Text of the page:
In a large-scale digital milling machine, I produced a 1.5 metre copy of the pin from blue foam. The giant foam version allowed production of a plaster of Paris mould, from which I was able to produce several large-scale pins using my own gabbroic clay mixture.

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 Helen Marton dropping a giant clay pin. Photo courtesy the artist

Helen Marton dropping a giant clay pin. Photo courtesy the artist

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The large gabbroic clay pin was purposefully dropped on site at Tremough and the smashed pieces buried in different locations, mapped using GPS co-ordinates. Future archeologists could, one day, find these fragments and create their own reconstruction.

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Work by Helen Marton. Copyright 2017 Matthew Tyas

Work by Helen Marton. Copyright Matthew Tyas 2017 

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Bronze Age standardware today

These contemporary pots were made using several digital processes. I wanted to emulate some early Bronze Age pieces found in Cornwall to produce a standardware form suitable for the present day. Shapes were sketched by hand and the designs transferred into CAD software, ready for the forms to be CNC-milled in blue foam, producing solid models. I then created the vessels using press moulds. The gabbroic clay mixture I used contains 20% paper pulp, 20% hyplas ball clay, and some heavier grog.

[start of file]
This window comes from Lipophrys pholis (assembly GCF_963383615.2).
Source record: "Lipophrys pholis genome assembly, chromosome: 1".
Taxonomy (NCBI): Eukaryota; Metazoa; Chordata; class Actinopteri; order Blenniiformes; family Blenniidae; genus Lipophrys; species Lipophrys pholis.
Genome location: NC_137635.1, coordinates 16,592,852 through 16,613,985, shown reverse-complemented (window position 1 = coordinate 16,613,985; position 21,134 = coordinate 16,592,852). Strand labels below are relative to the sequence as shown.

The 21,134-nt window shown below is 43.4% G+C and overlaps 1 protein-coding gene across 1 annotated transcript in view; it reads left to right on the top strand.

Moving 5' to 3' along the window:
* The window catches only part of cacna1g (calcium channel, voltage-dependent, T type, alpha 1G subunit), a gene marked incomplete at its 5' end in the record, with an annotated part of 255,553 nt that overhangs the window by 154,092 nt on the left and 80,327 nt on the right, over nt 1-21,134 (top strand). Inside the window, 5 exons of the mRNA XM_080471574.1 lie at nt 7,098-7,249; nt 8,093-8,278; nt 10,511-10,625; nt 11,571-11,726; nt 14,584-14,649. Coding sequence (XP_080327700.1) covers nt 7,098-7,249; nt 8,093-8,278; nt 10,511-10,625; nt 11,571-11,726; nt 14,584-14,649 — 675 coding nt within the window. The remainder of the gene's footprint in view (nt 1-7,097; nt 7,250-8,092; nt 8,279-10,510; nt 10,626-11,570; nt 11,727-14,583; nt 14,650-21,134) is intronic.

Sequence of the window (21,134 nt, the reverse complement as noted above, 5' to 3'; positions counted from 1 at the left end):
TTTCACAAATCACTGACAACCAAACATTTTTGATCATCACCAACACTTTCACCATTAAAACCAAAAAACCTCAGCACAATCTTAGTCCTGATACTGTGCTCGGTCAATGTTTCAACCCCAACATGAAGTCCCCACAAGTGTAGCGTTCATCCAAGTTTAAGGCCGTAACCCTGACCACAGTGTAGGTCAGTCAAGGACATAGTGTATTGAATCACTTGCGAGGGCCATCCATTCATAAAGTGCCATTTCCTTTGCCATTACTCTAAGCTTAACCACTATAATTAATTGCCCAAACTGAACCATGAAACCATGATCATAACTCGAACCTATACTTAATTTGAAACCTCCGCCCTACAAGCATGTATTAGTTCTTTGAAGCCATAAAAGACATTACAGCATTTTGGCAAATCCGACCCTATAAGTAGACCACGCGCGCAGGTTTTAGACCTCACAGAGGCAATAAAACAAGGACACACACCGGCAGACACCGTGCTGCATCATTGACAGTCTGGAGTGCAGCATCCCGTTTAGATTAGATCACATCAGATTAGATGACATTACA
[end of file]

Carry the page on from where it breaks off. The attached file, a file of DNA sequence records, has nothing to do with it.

The life history of an object is referred to as its biography. This is suggestive of artefacts as a sequence of events and interactions, living through something akin to a lifetime. This starts at the procurement of raw materials, then the making process, usage, and finally being deposited in some resting place. In this case, the biography of these Bronze Age pieces has been extended and expanded by transforming aspects of these finds into new objects.

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Helen Marton creating a giant version of a Bronze Age dress pin. Photo courtesy the artist

Helen Marton creating a giant version of an ancient dress pin. Photo courtesy the artist

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Archaeological enquiry increasingly understands material culture as fully sensory, and objects as inseparable from our daily lives. This approach acknowledges what most makers already understand: that our everyday experience is visceral, as hand, body, material, tool and mind engage in a never-ending cycle of interactions. A digital process can help to reveal much about ceramics over time. By travelling between past and present using digital technologies, I’ve been able to create a unique translation of history today.”

– Helen Marton

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Helen Marton’s exhibition 4000 Years in The Making can be seen from Saturday 14 October until Friday 22 December at The Royal Cornwall Museum in Truro.